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26 Old Mill Road, Great Neck, NY 11023 (516) 487-6100                                                                       Shabbat Announcements Naso 5779
         physical world that He created that is, in the first chapter of   These are not just two types of person but two ways of
         Genesis, seven times pronounced “good.” It believes not in   understanding the moral life itself. Is the aim of the moral life
         renouncing pleasure but in sanctifying it.           to achieve personal perfection? Or is it to create gracious
                                                              relationships and a decent, just, compassionate society? The
         What is much more puzzling is the position of Maimonides,   intuitive answer of most people would be to say: both. What
         who holds both views, positive and negative, in the same   makes Maimonides so acute a thinker is that he realizes that
         book, his law code the Mishneh Torah. In Hilchot Deot, he   you cannot have both – that they are in fact different
         adopts the negative position of R. Eliezer HaKappar: A person   enterprises. A saint may give all his money away to the poor.
         may say: “Desire, honor, and the like are bad paths to follow   But what about the members of the saint’s own family? They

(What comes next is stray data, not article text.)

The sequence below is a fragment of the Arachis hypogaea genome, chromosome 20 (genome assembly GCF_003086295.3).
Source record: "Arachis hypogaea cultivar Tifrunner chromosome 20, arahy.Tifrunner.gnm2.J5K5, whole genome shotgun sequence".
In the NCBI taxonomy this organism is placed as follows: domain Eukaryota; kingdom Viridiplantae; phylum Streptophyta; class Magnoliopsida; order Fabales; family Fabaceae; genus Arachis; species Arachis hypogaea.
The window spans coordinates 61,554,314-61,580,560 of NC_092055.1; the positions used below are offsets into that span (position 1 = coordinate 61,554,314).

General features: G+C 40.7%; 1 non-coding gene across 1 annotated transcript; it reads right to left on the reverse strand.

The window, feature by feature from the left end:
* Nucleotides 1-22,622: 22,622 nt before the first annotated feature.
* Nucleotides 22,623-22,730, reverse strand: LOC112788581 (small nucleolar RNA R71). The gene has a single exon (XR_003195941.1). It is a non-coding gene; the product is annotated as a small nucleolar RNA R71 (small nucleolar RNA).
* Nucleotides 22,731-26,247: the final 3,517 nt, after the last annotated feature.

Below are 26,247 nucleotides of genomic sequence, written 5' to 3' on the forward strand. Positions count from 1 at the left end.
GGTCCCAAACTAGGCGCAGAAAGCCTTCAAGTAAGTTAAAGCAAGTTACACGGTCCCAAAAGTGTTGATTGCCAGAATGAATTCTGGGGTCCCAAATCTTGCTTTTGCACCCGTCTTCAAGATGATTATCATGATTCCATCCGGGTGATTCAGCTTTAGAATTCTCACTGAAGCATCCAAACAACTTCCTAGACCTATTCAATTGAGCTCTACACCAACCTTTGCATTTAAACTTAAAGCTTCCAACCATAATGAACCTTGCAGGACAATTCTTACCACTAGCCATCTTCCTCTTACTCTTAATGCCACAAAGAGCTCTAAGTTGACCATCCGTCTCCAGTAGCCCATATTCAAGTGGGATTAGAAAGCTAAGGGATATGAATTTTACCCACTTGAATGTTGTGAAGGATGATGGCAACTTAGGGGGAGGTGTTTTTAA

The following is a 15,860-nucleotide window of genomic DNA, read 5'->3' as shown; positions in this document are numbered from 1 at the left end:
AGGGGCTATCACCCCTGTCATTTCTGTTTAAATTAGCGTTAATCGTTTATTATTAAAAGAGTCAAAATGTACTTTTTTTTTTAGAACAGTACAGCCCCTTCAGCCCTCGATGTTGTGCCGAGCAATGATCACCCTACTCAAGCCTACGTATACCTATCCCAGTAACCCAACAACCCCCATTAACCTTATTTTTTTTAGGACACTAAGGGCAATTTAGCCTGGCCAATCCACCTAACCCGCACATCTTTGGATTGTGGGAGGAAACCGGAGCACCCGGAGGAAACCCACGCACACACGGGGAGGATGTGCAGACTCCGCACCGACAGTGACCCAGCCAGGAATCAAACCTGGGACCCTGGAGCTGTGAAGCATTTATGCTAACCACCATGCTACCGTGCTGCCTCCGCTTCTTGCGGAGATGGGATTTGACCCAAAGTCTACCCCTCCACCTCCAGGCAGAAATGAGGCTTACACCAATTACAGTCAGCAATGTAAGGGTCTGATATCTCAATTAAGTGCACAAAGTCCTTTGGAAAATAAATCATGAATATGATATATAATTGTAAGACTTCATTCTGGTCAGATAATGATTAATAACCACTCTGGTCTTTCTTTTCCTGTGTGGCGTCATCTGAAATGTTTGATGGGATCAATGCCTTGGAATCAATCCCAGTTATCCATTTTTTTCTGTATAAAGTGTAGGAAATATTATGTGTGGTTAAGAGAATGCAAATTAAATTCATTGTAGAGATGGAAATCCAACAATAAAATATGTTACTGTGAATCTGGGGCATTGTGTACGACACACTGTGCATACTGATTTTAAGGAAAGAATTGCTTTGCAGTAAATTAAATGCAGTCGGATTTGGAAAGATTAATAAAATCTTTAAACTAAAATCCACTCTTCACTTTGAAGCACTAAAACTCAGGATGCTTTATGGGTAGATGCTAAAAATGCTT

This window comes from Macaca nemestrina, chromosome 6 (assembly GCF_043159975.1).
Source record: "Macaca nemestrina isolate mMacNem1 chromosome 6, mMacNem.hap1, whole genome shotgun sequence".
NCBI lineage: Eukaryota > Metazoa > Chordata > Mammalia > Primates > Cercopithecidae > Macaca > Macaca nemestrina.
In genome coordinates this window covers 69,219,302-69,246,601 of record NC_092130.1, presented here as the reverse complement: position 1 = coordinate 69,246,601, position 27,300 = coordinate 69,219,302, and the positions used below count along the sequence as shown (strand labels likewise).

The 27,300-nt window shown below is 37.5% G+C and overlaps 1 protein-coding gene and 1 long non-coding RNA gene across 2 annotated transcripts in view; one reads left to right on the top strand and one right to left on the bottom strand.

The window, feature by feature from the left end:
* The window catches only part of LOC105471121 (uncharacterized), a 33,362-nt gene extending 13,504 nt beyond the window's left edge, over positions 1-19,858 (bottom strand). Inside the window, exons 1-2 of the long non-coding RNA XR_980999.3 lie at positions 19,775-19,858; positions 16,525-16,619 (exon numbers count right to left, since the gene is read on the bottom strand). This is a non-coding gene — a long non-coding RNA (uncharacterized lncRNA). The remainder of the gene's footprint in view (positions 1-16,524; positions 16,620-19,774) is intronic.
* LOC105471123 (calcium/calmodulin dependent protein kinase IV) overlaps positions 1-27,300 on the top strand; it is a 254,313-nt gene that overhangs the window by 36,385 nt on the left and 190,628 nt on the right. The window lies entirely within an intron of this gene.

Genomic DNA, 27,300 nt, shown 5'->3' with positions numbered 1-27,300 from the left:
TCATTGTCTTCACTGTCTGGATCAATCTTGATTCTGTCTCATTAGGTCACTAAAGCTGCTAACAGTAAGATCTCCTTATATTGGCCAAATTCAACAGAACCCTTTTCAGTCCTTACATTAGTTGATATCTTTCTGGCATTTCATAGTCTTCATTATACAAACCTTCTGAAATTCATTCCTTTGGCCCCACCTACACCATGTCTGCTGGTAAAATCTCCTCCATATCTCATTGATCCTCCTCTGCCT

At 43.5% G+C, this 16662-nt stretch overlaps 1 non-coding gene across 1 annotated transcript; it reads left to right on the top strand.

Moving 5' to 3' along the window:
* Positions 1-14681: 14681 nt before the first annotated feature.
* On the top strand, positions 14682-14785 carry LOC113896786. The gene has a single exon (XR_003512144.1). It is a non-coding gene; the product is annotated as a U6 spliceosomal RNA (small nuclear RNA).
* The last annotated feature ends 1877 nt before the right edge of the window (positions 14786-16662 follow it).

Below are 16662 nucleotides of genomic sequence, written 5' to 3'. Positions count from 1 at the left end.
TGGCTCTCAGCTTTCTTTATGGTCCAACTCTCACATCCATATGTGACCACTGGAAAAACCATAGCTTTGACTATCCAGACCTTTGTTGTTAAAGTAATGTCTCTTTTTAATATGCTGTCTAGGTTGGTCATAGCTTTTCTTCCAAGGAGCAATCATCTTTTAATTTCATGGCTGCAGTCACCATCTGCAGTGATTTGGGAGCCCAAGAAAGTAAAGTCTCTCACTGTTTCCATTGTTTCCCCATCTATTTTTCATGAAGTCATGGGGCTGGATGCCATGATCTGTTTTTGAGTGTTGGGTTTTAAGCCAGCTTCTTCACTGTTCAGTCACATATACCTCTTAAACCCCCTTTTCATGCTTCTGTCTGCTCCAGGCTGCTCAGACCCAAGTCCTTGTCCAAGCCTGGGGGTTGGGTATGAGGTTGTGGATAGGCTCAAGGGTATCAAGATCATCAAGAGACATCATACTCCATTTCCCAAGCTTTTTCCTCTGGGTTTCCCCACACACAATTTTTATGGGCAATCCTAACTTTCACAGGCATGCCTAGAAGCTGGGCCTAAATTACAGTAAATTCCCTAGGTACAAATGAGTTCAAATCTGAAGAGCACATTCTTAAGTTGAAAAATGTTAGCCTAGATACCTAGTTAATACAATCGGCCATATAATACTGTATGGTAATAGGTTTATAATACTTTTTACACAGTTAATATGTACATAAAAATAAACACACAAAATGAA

and remove a person from the world; therefore, I will   may suffer because of his extreme self-denial. A saint may
         completely separate myself from them and go to the other   refuse to fight in battle. But what about the saint’s country
         extreme.” As a result, he does not eat meat or drink wine or   and its defense? A saint may forgive all crimes committed
         take a wife or live in a decent house or wear decent clothing…  against him. But what then about the rule of law, and
         This too is bad, and it is forbidden to choose this way. Yet in   justice? Saints are supremely virtuous people, considered as
         Hilchot Nezirut he rules in accordance with the positive   individuals. Yet you cannot build a society out of saints alone.
         evaluation of R. Elazar: “Whoever vows to God [to become a   Indeed, saints are not really interested in society. They have
         Nazirite] by way of holiness, does well and is praiseworthy…  chosen a different, lonely, self-segregating path. I know no
         Indeed Scripture considers him the equal of a prophet.” How   moral philosopher who makes this point as clearly as
         does any writer come to adopt contradictory positions in a   Maimonides – not Plato or Aristotle, not Descartes or Kant.